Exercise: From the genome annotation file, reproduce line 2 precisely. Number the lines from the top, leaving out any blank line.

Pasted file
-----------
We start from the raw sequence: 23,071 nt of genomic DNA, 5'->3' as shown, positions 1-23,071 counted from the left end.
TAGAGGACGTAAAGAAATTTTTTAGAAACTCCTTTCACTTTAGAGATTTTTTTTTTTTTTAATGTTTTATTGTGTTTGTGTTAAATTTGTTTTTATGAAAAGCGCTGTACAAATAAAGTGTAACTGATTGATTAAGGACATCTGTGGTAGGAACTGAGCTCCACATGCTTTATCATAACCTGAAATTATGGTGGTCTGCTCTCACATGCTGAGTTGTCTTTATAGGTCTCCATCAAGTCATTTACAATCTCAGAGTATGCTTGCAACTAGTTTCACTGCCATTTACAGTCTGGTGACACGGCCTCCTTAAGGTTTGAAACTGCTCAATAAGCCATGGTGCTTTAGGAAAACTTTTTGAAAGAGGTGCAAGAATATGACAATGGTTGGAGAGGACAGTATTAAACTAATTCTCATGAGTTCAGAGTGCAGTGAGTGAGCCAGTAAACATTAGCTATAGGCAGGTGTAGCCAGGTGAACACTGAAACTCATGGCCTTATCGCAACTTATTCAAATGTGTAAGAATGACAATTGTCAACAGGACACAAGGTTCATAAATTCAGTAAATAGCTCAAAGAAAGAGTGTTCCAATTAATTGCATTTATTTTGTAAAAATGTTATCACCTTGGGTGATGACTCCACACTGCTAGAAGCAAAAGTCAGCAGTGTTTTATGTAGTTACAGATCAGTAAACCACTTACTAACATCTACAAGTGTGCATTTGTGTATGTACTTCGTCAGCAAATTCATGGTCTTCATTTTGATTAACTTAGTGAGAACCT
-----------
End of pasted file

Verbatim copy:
TAGAGGACGTAAAGAAATTTTTTAGAAACTCCTTTCACTTTAGAGATTTTTTTTTTTTTTAATGTTTTATTGTGTTTGTGTTAAATTTGTTTTTATGAAAAGCGCTGTACAAATAAAGTGTAACTGATTGATTAAGGACATCTGTGGTAGGAACTGAGCTCCACATGCTTTATCATAACCTGAAATTATGGTGGTCTGCTCTCACATGCTGAGTTGTCTTTATAGGTCTCCATCAAGTCATTTACAATCTCAGAGTATGCTTGCAACTAGTTTCACTGCCATTTACAGTCTGGTGACACGGCCTCCTTAAGGTTTGAAACTGCTCAATAAGCCATGGTGCTTTAGGAAAACTTTTTGAAAGAGGTGCAAGAATATGACAATGGTTGGAGAGGACAGTATTAAACTAATTCTCATGAGTTCAGAGTGCAGTGAGTGAGCCAGTAAACATTAGCTATAGGCAGGTGTAGCCAGGTGAACACTGAAACTCATGGCCTTATCGCAACTTATTCAAATGTGTAAGAATGACAATTGTCAACAGGACACAAGGTTCATAAATTCAGTAAATAGCTCAAAGAAAGAGTGTTCCAATTAATTGCATTTATTTTGTAAAAATGTTATCACCTTGGGTGATGACTCCACACTGCTAGAAGCAAAAGTCAGCAGTGTTTTATGTAGTTACAGATCAGTAAACCACTTACTAACATCTACAAGTGTGCATTTGTGTATGTACTTCGTCAGCAAATTCATGGTCTTCATTTTGATTAACTTAGTGAGAACCT